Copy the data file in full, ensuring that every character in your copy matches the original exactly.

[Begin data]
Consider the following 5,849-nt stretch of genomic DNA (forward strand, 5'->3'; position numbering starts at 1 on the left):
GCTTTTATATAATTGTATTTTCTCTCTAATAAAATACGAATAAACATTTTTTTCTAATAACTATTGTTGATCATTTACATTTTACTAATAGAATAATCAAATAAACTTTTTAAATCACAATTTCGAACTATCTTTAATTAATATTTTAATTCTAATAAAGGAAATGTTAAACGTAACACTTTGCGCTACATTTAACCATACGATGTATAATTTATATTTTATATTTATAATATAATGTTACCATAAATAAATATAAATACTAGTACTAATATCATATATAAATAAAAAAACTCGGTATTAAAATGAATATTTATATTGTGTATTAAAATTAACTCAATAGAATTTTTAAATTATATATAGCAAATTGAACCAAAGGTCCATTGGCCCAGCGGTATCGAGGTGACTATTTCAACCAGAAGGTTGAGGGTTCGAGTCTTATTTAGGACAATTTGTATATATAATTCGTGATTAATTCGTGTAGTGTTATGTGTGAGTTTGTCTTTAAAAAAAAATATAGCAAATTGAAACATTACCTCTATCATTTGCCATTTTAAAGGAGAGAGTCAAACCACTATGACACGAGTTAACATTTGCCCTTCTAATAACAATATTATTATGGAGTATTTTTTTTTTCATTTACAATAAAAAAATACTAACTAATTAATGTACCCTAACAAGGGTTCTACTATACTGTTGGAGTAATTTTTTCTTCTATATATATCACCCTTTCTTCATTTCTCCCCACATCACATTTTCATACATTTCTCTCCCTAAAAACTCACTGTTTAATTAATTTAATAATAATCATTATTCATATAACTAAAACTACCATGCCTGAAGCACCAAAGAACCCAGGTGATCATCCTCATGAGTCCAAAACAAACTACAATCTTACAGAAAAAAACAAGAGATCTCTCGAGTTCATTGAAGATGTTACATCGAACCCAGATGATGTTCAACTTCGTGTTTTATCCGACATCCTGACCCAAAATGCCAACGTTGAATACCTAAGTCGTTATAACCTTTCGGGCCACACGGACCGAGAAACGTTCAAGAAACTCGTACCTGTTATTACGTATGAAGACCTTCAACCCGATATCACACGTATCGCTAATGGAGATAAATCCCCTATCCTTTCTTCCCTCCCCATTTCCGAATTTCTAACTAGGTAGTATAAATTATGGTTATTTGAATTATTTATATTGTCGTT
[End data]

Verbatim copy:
Consider the following 5,849-nt stretch of genomic DNA (forward strand, 5'->3'; position numbering starts at 1 on the left):
GCTTTTATATAATTGTATTTTCTCTCTAATAAAATACGAATAAACATTTTTTTCTAATAACTATTGTTGATCATTTACATTTTACTAATAGAATAATCAAATAAACTTTTTAAATCACAATTTCGAACTATCTTTAATTAATATTTTAATTCTAATAAAGGAAATGTTAAACGTAACACTTTGCGCTACATTTAACCATACGATGTATAATTTATATTTTATATTTATAATATAATGTTACCATAAATAAATATAAATACTAGTACTAATATCATATATAAATAAAAAAACTCGGTATTAAAATGAATATTTATATTGTGTATTAAAATTAACTCAATAGAATTTTTAAATTATATATAGCAAATTGAACCAAAGGTCCATTGGCCCAGCGGTATCGAGGTGACTATTTCAACCAGAAGGTTGAGGGTTCGAGTCTTATTTAGGACAATTTGTATATATAATTCGTGATTAATTCGTGTAGTGTTATGTGTGAGTTTGTCTTTAAAAAAAAATATAGCAAATTGAAACATTACCTCTATCATTTGCCATTTTAAAGGAGAGAGTCAAACCACTATGACACGAGTTAACATTTGCCCTTCTAATAACAATATTATTATGGAGTATTTTTTTTTTCATTTACAATAAAAAAATACTAACTAATTAATGTACCCTAACAAGGGTTCTACTATACTGTTGGAGTAATTTTTTCTTCTATATATATCACCCTTTCTTCATTTCTCCCCACATCACATTTTCATACATTTCTCTCCCTAAAAACTCACTGTTTAATTAATTTAATAATAATCATTATTCATATAACTAAAACTACCATGCCTGAAGCACCAAAGAACCCAGGTGATCATCCTCATGAGTCCAAAACAAACTACAATCTTACAGAAAAAAACAAGAGATCTCTCGAGTTCATTGAAGATGTTACATCGAACCCAGATGATGTTCAACTTCGTGTTTTATCCGACATCCTGACCCAAAATGCCAACGTTGAATACCTAAGTCGTTATAACCTTTCGGGCCACACGGACCGAGAAACGTTCAAGAAACTCGTACCTGTTATTACGTATGAAGACCTTCAACCCGATATCACACGTATCGCTAATGGAGATAAATCCCCTATCCTTTCTTCCCTCCCCATTTCCGAATTTCTAACTAGGTAGTATAAATTATGGTTATTTGAATTATTTATATTGTCGTT